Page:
Which patients benefit most from primary surgery or neoadjuvant chemotherapy in stage IIIC or IV ovarian cancer? An exploratory analysis of the European Organisation for Research and Treatment of Cancer 55971 randomised trial
Van Meurs H.S.,Center for Gynaecologic Oncology Amsterdam |
Tajik P.,Center for Gynaecologic Oncology Amsterdam |
Vergote I.,University Hospitals |
Kenter G.G.,Center for Gynaecologic Oncology Amsterdam |
And 2 more authors.
European Journal of Cancer | Year: 2013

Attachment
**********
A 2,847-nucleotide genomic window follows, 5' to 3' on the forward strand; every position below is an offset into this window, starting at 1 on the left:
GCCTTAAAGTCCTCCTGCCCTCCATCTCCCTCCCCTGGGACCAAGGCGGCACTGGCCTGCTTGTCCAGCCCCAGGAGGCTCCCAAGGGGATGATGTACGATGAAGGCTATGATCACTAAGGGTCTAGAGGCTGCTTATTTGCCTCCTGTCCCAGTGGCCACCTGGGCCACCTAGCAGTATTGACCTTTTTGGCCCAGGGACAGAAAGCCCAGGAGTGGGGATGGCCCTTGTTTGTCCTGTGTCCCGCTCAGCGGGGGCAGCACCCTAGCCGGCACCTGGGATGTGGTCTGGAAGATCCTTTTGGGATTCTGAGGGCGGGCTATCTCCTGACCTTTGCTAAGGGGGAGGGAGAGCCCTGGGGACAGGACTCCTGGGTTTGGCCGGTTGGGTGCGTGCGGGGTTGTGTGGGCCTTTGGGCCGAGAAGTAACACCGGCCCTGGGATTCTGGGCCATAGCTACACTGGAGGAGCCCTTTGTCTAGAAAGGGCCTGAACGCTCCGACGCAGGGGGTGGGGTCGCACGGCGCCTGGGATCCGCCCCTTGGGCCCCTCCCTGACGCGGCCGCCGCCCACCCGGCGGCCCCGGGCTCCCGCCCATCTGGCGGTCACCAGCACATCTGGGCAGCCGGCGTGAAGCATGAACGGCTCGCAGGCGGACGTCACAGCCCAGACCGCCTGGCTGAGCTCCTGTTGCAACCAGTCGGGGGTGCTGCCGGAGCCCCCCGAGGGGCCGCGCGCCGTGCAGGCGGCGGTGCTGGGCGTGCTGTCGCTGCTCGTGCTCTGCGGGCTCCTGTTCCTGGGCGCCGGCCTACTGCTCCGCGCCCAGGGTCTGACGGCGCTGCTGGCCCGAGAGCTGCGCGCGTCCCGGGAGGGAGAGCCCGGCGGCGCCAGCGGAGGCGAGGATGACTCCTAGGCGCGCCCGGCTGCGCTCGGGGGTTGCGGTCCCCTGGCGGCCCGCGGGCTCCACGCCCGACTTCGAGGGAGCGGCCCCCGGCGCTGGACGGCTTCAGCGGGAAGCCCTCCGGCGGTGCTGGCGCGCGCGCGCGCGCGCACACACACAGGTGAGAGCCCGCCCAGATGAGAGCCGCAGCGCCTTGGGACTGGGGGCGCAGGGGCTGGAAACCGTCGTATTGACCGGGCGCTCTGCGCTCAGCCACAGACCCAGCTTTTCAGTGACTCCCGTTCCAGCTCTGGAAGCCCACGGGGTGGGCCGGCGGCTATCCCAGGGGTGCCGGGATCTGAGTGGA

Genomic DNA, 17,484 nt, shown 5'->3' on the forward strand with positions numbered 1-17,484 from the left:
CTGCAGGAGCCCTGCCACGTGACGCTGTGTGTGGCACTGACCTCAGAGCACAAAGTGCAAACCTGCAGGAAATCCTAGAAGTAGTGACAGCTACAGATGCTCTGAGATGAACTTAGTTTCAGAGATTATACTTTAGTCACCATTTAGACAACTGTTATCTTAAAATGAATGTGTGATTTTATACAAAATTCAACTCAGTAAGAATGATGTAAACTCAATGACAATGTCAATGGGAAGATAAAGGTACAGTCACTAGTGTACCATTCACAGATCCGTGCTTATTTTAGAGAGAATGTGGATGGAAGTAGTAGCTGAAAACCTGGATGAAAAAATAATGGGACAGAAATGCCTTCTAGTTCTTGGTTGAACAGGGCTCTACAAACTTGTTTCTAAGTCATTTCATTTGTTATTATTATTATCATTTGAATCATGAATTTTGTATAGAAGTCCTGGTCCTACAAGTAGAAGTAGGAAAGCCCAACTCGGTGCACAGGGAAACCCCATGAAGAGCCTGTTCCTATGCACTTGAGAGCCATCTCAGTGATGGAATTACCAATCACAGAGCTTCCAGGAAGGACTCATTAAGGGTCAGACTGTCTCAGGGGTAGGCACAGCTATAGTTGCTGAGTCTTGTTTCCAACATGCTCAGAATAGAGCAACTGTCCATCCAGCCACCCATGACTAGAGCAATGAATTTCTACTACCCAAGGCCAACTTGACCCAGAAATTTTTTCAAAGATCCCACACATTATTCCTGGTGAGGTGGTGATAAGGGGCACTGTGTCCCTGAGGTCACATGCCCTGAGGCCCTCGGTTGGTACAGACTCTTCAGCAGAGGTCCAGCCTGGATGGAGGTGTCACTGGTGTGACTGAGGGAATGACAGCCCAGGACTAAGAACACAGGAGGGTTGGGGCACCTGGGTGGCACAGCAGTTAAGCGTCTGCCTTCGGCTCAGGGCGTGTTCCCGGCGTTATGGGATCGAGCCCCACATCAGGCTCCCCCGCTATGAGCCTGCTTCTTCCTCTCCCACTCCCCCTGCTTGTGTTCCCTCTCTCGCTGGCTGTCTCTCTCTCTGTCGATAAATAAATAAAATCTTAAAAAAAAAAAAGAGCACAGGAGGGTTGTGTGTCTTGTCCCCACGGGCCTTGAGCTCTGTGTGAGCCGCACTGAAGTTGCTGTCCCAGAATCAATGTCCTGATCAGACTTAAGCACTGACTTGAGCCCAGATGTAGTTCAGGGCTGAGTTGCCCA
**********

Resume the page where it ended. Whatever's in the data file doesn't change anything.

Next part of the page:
Background To investigate whether biomarkers consisting of baseline characteristics of advanced stage ovarian cancer patients can help in identifying subgroups of patients who would benefit more from primary surgery or neoadjuvant chemotherapy. Methods We used data of the European Organisation for Research and Treatment of Cancer (EORTC) 55971 trial in which 670 patients were randomly assigned to primary surgery or neoadjuvant chemotherapy. The primary outcome was overall survival. Ten baseline clinical and pathological characteristics were selected as potential biomarkers. Using Subpopulation Treatment Effect Pattern Plots (STEPP), biomarkers with a statistically significant qualitative additive interaction with treatment were considered as potentially informative for treatment selection. We also combined selected biomarkers to form a multimarker treatment selection rule. Findings The size of the largest metastatic tumour and clinical stage were significantly associated with the magnitude of the benefit from treatment, in terms of five-year survival (p for interaction: 0.008 and 0.016, respectively). Stage IIIC patients with metastatic tumours ≤45 mm benefited more from primary surgery while stage IV patients with metastatic tumours >45 mm benefited more from neoadjuvant chemotherapy. In stage IIIC patients with larger metastatic tumours and in stage IV patients with less extensive metastatic tumours both treatments were equally effective. We estimated that by selecting treatments for patients based on largest metastatic tumour and clinical stage, the potential five-year survival rate in the population of treated patients would be 27.3% (95% confidence interval (CI) 21.9-33.0), 7.8% higher than if all were treated with primary surgery, and 5.6% higher if all were treated with neoadjuvant chemotherapy. Interpretation Although survival was comparable after primary surgery and neoadjuvant chemotherapy in the overall group of patients with ovarian cancer in the EORTC 55971 trial, we found in this exploratory analysis that patients with stage IIIC and less extensive metastatic tumours had higher survival with primary surgery, while patients with stage IV disease and large metastatic tumours had higher survival with neoadjuvant chemotherapy. For patients who did not meet these criteria, both treatment options led to comparable survival rates. © 2013 Elsevier Ltd. All rights reserved. Source